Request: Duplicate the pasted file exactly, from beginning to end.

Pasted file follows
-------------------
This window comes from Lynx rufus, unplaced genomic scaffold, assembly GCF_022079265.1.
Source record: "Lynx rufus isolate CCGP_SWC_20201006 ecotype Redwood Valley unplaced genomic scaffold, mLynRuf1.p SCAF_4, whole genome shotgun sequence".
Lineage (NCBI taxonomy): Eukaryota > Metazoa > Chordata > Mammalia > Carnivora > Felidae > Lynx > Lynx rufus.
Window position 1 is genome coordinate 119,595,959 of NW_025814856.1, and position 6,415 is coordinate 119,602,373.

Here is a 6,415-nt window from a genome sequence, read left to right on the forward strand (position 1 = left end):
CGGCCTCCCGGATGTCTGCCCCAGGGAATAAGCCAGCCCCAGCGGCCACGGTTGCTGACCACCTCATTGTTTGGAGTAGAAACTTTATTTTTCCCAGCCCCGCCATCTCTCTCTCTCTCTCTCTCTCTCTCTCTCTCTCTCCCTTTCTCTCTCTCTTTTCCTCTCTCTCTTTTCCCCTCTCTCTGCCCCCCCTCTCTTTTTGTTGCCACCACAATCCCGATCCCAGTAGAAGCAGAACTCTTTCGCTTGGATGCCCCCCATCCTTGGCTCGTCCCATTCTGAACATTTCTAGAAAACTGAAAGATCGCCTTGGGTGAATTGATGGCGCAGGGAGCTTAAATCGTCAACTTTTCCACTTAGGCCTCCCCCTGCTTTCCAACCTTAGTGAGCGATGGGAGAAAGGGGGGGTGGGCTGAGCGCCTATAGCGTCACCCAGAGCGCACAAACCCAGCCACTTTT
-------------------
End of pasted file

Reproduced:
This window comes from Lynx rufus, unplaced genomic scaffold, assembly GCF_022079265.1.
Source record: "Lynx rufus isolate CCGP_SWC_20201006 ecotype Redwood Valley unplaced genomic scaffold, mLynRuf1.p SCAF_4, whole genome shotgun sequence".
Lineage (NCBI taxonomy): Eukaryota > Metazoa > Chordata > Mammalia > Carnivora > Felidae > Lynx > Lynx rufus.
Window position 1 is genome coordinate 119,595,959 of NW_025814856.1, and position 6,415 is coordinate 119,602,373.

Here is a 6,415-nt window from a genome sequence, read left to right on the forward strand (position 1 = left end):
CGGCCTCCCGGATGTCTGCCCCAGGGAATAAGCCAGCCCCAGCGGCCACGGTTGCTGACCACCTCATTGTTTGGAGTAGAAACTTTATTTTTCCCAGCCCCGCCATCTCTCTCTCTCTCTCTCTCTCTCTCTCTCTCTCTCCCTTTCTCTCTCTCTTTTCCTCTCTCTCTTTTCCCCTCTCTCTGCCCCCCCTCTCTTTTTGTTGCCACCACAATCCCGATCCCAGTAGAAGCAGAACTCTTTCGCTTGGATGCCCCCCATCCTTGGCTCGTCCCATTCTGAACATTTCTAGAAAACTGAAAGATCGCCTTGGGTGAATTGATGGCGCAGGGAGCTTAAATCGTCAACTTTTCCACTTAGGCCTCCCCCTGCTTTCCAACCTTAGTGAGCGATGGGAGAAAGGGGGGGTGGGCTGAGCGCCTATAGCGTCACCCAGAGCGCACAAACCCAGCCACTTTT